House Democratic strategists are aggressively looking to expand the 2014 map by competing in some districts that were not major battlegrounds in the 2012 campaign in the hopes of giving themselves a bit of a margin for error next November. A combination of recruiting, the lack of a presidential election and a GOP brand that sustained heavy damage in the wake of the government shutdown has opened the door in districts that were not in play in 2012, Democratic loyalists insist.

"We knew that we could dive deeper into the map because we took on this very intentional process of analyzing the districts and finding the ones that are winnable," said Kelly Ward, the executive director of the Democratic Congressional Campaign Committee, the campaign arm for House Democrats.

(Susan Walsh/AP)

In some cases it's been a combination of luck and skill. Take Arkansas' 4th District. Rising GOP star and freshman Rep. Tom Cotton is vacating the seat to run for the Senate, and Democrats have recruited former Federal Emergency Management Agency director James Lee Witt, a capable contender for a district where Cotton cruised to victory in 2012 but is expected to be more competitive this cycle.

In other seats, Democrats are hoping to take advantage of the lack of a presidential election. Take Michigan's 7th District, where Rep. Tim Walberg (R) won by about 10 points in 2012. Mitt Romney won Walberg's district by three points last year. But with no presidential race this time around, Democrats are more bullish about their chances. They have recruited former state representative Pam Byrnes, a contender capable of putting the party in the running there.

In New Jersey's 2nd District, moderate Republican Rep. Frank LoBiondo cruised to victory in 2012, in a district where President Obama won. But former federal prosecutor Bill Hughes Jr. is expected to make 2014 tougher for the Republican, who spoke out against the shutdown spurred by conservative Republicans' fight against Obamacare. The 2nd District isn't a place where the fight to shred the heath-care law was ever going to find many sympathizers.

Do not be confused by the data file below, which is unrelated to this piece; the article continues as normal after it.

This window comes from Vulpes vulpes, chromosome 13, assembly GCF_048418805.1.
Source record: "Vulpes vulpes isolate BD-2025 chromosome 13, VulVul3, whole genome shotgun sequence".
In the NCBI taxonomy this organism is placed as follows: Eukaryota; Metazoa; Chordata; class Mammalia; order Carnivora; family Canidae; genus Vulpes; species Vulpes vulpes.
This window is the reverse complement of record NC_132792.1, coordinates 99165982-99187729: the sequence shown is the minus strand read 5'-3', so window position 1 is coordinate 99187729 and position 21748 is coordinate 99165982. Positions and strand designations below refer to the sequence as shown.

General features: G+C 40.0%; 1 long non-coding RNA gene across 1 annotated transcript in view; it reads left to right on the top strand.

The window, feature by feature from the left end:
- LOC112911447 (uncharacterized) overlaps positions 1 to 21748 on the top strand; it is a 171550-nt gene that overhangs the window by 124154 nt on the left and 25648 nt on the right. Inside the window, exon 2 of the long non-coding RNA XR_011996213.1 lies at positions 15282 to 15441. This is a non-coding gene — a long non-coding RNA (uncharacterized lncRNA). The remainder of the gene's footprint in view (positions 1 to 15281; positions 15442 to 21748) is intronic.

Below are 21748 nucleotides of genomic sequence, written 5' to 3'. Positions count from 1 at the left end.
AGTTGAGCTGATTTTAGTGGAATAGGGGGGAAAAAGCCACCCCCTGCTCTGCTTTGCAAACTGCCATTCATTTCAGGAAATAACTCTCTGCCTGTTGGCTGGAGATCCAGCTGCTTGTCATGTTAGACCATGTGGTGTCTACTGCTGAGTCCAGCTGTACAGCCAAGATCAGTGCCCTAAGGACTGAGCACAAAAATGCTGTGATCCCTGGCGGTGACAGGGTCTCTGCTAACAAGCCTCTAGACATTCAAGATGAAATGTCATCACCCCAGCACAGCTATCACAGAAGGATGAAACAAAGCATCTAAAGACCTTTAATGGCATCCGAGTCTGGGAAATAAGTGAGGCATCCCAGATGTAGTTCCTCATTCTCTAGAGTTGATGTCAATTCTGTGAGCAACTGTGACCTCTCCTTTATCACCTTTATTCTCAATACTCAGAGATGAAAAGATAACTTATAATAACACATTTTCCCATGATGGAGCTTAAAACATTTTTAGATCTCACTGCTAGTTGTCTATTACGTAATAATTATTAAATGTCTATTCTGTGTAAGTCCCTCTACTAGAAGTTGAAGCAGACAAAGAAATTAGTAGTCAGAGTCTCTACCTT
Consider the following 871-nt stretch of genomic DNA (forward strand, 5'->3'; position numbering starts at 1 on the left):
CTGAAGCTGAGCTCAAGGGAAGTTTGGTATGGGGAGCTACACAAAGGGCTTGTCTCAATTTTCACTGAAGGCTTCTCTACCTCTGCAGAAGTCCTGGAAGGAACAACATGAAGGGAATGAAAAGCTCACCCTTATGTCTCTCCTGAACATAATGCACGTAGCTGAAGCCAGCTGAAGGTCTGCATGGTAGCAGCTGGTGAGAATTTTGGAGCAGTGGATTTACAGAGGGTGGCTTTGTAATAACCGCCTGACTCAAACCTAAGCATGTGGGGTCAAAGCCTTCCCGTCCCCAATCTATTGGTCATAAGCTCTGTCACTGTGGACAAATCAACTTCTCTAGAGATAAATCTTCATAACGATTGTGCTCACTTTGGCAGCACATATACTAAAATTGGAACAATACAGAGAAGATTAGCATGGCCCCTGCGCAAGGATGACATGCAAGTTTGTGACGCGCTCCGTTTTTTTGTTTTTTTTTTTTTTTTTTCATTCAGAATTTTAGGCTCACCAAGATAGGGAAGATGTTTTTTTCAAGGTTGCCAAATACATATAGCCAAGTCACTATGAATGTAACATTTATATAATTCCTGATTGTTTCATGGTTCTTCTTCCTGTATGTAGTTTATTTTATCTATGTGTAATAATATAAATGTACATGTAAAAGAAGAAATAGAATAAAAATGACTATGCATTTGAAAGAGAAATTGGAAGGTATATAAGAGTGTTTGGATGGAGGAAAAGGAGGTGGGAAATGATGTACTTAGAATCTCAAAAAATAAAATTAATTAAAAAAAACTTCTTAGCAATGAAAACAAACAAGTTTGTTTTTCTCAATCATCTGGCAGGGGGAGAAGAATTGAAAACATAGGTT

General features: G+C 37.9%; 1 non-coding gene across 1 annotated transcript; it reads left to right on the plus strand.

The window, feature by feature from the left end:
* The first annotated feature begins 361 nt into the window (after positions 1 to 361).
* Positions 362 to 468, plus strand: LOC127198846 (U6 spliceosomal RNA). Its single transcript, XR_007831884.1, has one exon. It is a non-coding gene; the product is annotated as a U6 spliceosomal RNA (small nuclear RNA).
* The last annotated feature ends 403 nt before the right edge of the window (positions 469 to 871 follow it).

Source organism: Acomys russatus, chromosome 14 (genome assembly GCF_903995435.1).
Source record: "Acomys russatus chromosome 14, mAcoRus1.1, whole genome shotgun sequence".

In New Mexico, Carlsbad attorney Roxanne Lara is expected to make Rep. Steve Pearce's 2014 less comfortable than 2012, when he easily won reelection in a district where Mitt Romney won about 52 percent of the vote. And Democratic recruits in Nebraska's 2nd District and New York's 23rd District are expected to compete seriously against Republican incumbents who won close 2012 races.

Still, Democrats face a steep uphill climb to net the 17 seats they are expected to need to win the majority. Even as they are determined to play more offense, they still have to play plenty of defense. Ten of the 13 seats rated in the "toss-up" category by the nonpartisan Cook Political Report are controlled by Democrats. Moreover, history isn't on the party's side in the president's second midterm election.

And even as the shutdown did serious damage to the GOP brand and spurred Democratic recruits to enter the fray, the problems that have plagued the rollout of could emerge as a serious problem for Democrats in the months ahead.

"Democrats are going to have a hard enough time keeping their incumbents in office as they are forced to explain why they continue to support the train wreck that is Obamacare," said National Republican Congressional Committee spokeswoman Andrea Bozek. "So instead of trying to pretend they can win Republican seats, they might want to focus on fixing their biggest disaster, which is President Obama's health-care law."

All of which is to say the GOP majority does not look like it is in serious jeopardy at this point. But Democrats are wagering that the best way to make a race of it is to forge a 2014 map that looks different from 2012.